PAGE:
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Features
Content posted in January 1999
SGI reinvents NT workstations
Features 
1/18/1999  Post a comment
By modifying the standard PC-motherboard architecture without sacrificing compatibility, Silicon Graphics milks the most out of Intel processors and Windows NT
Hey look what you can get in CAD for less than $1,000
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1/18/1999  Post a comment
Low-end CAD. Low-priced CAD. Inexpensive CAD. Value CAD. Just what do you call CAD packages under $1,000? Quite good, for one thing.
The race to keep pace 1
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1/18/1999  Post a comment
Who has time to keep up with rapidly changing technology?
In Brief
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1/18/1999  Post a comment
Hot Products
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1/18/1999  Post a comment
The incredible shrinking fastener
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1/18/1999  Post a comment
As electronic board and component real estate shrink, so do the fasteners that hold things together.
The Amazing Blood Machine
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1/4/1999  Post a comment
Software and plastics enable engineers to design a machine that changes blood types so everyone becomes a universal donor
The Amazing Blood Machine
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1/4/1999  Post a comment
Software and plastics enable engineers to design a machine that changes blood types so everyone becomes a universal donor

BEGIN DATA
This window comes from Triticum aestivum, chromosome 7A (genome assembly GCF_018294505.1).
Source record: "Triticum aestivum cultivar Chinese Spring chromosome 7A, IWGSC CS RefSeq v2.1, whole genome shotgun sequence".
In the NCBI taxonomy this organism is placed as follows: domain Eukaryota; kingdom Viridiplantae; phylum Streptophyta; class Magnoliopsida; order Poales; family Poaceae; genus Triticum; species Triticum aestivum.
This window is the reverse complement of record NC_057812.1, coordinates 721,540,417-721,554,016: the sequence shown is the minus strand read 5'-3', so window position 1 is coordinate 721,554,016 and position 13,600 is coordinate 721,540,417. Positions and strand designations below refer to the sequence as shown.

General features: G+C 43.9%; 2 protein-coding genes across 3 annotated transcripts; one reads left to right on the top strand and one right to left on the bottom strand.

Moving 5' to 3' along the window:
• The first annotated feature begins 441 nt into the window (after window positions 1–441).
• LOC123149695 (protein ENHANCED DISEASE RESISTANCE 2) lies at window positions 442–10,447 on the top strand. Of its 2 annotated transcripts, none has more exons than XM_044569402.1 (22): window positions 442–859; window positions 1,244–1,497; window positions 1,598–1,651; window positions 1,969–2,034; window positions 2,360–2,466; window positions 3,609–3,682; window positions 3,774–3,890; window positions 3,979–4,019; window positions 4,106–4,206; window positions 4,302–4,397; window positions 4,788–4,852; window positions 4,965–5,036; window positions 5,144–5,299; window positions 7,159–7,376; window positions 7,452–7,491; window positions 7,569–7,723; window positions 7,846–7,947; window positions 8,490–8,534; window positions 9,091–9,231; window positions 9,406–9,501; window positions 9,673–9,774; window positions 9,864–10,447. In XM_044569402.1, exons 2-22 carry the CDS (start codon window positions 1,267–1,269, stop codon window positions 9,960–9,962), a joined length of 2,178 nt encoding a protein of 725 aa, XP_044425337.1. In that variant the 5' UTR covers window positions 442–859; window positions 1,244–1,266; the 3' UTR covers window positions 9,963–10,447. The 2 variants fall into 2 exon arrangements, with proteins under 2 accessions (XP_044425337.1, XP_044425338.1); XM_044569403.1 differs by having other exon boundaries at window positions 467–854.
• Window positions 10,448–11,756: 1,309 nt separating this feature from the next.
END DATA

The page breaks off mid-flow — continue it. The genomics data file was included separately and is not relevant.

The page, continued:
In Brief
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1/4/1999  Post a comment
Show Preview
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1/4/1999  Post a comment
Hot Products
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1/4/1999  Post a comment
Technology Forecast '99
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1/4/1999  Post a comment
Design tools, converging technologies--and economic conditions--will influence the way you




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Samsung's Galaxy line of smartphones used to fare quite well in the repairability department, but last year's flagship S5 model took a tumble, scoring a meh-inducing 5/10. Will the newly redesigned S6 lead us back into star-studded territory, or will we sink further into the depths of a repairability black hole?
Fifteen European research centers have launched EuroCPS to help European companies develop innovative products for the Internet of Things.
Get your Allman Brothers albums ready. The iconic Volkswagen Microbus may be poised for a comeback, and this time it could be electric.
In 2003, the world contained just over 500 million Internet-connected devices. By 2010, this figure had risen to 12.5 billion connected objects, almost six devices per individual with access to the Internet. Now, as we move into 2015, the number of connected 'things' is expected to reach 25 billion, ultimately edging toward 50 billion by the end of the decade.
NASA engineer Brian Trease studied abroad in Japan as a high school student and used to fold fast-food wrappers into cranes using origami techniques he learned in library books. Inspired by this, he began to imagine that origami could be applied to building spacecraft components, particularly solar panels that could one day send solar power from space to be used on earth.
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